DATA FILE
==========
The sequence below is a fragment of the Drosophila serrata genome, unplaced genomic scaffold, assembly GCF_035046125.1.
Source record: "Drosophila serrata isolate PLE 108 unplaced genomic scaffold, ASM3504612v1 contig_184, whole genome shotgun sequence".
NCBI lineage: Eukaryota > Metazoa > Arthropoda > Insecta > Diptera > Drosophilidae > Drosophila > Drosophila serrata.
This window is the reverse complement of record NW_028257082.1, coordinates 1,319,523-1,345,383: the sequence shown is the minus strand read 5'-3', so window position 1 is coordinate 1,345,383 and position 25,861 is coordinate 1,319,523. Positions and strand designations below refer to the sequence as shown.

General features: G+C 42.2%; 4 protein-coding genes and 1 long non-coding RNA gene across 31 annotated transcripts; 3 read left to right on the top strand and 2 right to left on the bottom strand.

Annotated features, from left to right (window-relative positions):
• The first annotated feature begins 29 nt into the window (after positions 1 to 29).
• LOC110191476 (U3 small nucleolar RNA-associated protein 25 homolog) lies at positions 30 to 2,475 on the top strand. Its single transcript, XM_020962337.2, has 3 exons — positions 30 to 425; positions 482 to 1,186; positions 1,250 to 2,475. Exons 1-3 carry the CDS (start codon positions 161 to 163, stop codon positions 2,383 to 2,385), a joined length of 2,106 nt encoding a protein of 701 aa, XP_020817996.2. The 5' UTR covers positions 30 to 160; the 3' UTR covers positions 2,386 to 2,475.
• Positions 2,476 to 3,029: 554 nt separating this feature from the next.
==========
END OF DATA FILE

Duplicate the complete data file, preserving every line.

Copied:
The sequence below is a fragment of the Drosophila serrata genome, unplaced genomic scaffold, assembly GCF_035046125.1.
Source record: "Drosophila serrata isolate PLE 108 unplaced genomic scaffold, ASM3504612v1 contig_184, whole genome shotgun sequence".
NCBI lineage: Eukaryota > Metazoa > Arthropoda > Insecta > Diptera > Drosophilidae > Drosophila > Drosophila serrata.
This window is the reverse complement of record NW_028257082.1, coordinates 1,319,523-1,345,383: the sequence shown is the minus strand read 5'-3', so window position 1 is coordinate 1,345,383 and position 25,861 is coordinate 1,319,523. Positions and strand designations below refer to the sequence as shown.

General features: G+C 42.2%; 4 protein-coding genes and 1 long non-coding RNA gene across 31 annotated transcripts; 3 read left to right on the top strand and 2 right to left on the bottom strand.

Annotated features, from left to right (window-relative positions):
• The first annotated feature begins 29 nt into the window (after positions 1 to 29).
• LOC110191476 (U3 small nucleolar RNA-associated protein 25 homolog) lies at positions 30 to 2,475 on the top strand. Its single transcript, XM_020962337.2, has 3 exons — positions 30 to 425; positions 482 to 1,186; positions 1,250 to 2,475. Exons 1-3 carry the CDS (start codon positions 161 to 163, stop codon positions 2,383 to 2,385), a joined length of 2,106 nt encoding a protein of 701 aa, XP_020817996.2. The 5' UTR covers positions 30 to 160; the 3' UTR covers positions 2,386 to 2,475.
• Positions 2,476 to 3,029: 554 nt separating this feature from the next.